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“Bite-Size Bits of Local, National, and Global History”
Moran in Shackelford County, Texas — The American South (West South Central)
 

Moran

 
 
Moran Marker image. Click for full size.
By Duane Hall, December 29, 2014
1. Moran Marker
Inscription. Pioneers came to this area as early as the 1860s. During the Civil War (1861-65), they built the temporary fortress settlement of Mugginsville on Deep Creek. At one time, a branch of the Western Cattle Trail passed nearby. Population increased after the arrival of the Texas Central Railroad in 1881. The town of Moran was established by Swope Hull, who opened a grocery store at the rail crossing on Deep Creek in 1883. He was postmaster of the community’s first post office, called “Hulltown”, which opened August 29, 1883. Hull bought 160 acres between Post Oak and Deep Creeks and platted a townsite in March 1884. Most of the property was bought by I.B. (Bem) Scott, who sold his interests in 1890 to M.D. Bray (1845-1926), a prominent local merchant and landowner.
     The town’s name was changed in 1890 to “Hicks” and in 1892 to “Moran” for Texas Central Railroad president John J. Moran. By the 1890s, the community had a school and Baptist, Church of Christ, Cumberland Presbyterian, and Methodist congregations. A newspaper was begun in 1895 and bank in 1902. Incorporated in 1919, Moran was a shipping point for drilling supplies during the oil and gas boom of 1910-30. Today the area’s economy is based on farming, ranching, and oil and gas production.
 
Erected
Moran and Cottle No. 1 Markers image. Click for full size.
By Duane Hall, December 29, 2014
2. Moran and Cottle No. 1 Markers
Moran marker is on the left
1976 by Texas Historical Commission. (Marker Number 3468.)
 
Location. 32° 32.881′ N, 99° 9.827′ W. Marker is in Moran, Texas, in Shackelford County. Marker is on State Highway 6 south of Post Oak Avenue (Farm to Market Road 576), on the right when traveling north. Touch for map. Marker is in this post office area: Moran TX 76464, United States of America.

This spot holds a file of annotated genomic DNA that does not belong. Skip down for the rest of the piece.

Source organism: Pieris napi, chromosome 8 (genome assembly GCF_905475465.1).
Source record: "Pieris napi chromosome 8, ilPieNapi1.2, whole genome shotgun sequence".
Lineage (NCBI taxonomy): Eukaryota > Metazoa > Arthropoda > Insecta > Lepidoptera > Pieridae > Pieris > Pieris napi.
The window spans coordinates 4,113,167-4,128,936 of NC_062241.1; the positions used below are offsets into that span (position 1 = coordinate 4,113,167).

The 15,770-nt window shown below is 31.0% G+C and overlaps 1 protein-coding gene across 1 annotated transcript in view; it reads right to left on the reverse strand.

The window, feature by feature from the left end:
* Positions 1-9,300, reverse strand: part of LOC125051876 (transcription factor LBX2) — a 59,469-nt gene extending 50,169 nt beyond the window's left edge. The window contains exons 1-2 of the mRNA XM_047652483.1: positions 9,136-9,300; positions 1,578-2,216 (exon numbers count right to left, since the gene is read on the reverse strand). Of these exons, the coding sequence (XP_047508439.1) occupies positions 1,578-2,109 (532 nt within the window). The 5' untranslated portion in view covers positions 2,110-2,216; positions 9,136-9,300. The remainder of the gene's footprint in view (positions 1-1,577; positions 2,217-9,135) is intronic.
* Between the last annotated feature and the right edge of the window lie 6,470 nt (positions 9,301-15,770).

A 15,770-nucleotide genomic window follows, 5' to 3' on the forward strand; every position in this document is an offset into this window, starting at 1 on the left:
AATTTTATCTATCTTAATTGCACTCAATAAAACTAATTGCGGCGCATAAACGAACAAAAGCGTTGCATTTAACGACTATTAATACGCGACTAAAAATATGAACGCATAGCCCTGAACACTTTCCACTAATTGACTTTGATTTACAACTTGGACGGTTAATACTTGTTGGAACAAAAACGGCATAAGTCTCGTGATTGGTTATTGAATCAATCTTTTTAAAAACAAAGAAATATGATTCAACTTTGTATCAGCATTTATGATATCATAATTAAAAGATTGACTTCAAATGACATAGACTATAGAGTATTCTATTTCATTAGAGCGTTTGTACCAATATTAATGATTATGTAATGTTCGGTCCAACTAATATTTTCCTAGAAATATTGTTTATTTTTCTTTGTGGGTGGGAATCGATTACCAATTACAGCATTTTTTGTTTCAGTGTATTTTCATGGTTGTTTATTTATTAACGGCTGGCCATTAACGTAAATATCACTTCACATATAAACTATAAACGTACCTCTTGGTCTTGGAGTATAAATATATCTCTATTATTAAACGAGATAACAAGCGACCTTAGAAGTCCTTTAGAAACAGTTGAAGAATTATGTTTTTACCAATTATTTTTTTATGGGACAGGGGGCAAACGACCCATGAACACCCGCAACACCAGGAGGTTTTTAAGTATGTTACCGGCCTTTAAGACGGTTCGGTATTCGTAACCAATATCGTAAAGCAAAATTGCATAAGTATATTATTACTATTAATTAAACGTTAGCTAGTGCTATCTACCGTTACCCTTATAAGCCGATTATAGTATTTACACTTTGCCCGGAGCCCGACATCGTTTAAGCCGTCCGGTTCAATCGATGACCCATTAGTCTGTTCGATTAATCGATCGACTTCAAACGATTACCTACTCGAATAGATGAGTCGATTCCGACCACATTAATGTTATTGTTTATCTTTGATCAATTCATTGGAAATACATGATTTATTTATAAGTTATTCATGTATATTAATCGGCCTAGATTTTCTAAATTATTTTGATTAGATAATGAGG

Other nearby markers. At least 8 other markers are within 15 miles of this marker, measured as the crow flies. Cottle No. 1 (here, next to this marker); Granville E. Waters (approx. 1.4 miles away); Moran Cemetery (approx. 1.4 miles away); Ibex (approx. 9.5 miles away); Hittson Ranch Headquarters on Battle Creek (approx. 11.5 miles away); Burkett Pecan Tree (approx. 11.8 miles away); Military Telegraph Line (approx. 12.9 miles away); Shackelford County (approx. 14.2 miles away). Touch for a list and map of all markers in Moran.
 
Also see . . .
1. Moran, TX. From the Texas State Historical Association’s “Handbook of Texas Online”. (Submitted on January 3, 2015.) 

2. Moran, "The Town of Three Names". From the Shackelford County TXGenWeb website. (Submitted on January 3, 2015.) 

3. Western Trail. From the Texas State Historical Association’s “Handbook of Texas Online”. (Submitted on January 3, 2015.) 
 
Categories. Railroads & StreetcarsSettlements & Settlers
 
Western Cattle Trail Marker image. Click for full size.
By Duane Hall, December 29, 2014
3. Western Cattle Trail Marker
Located near the Moran marker, this cement post marks the route of the Western Cattle Trail
View to North Towards Intersection of State Highway 6 and Farm to Market Road 576 image. Click for full size.
By Duane Hall, December 29, 2014
4. View to North Towards Intersection of State Highway 6 and Farm to Market Road 576
View to East Across State Highway 6 image. Click for full size.
By Duane Hall, December 29, 2014
5. View to East Across State Highway 6
View to South Along State Highway 6 image. Click for full size.
By Duane Hall, December 29, 2014
6. View to South Along State Highway 6
 
 
Credits. This page was last revised on June 16, 2016. This page originally submitted on January 3, 2015, by Duane Hall of Abilene, Texas. This page has been viewed 242 times since then and 40 times this year. Photos:   1, 2, 3, 4, 5, 6. submitted on January 3, 2015, by Duane Hall of Abilene, Texas.
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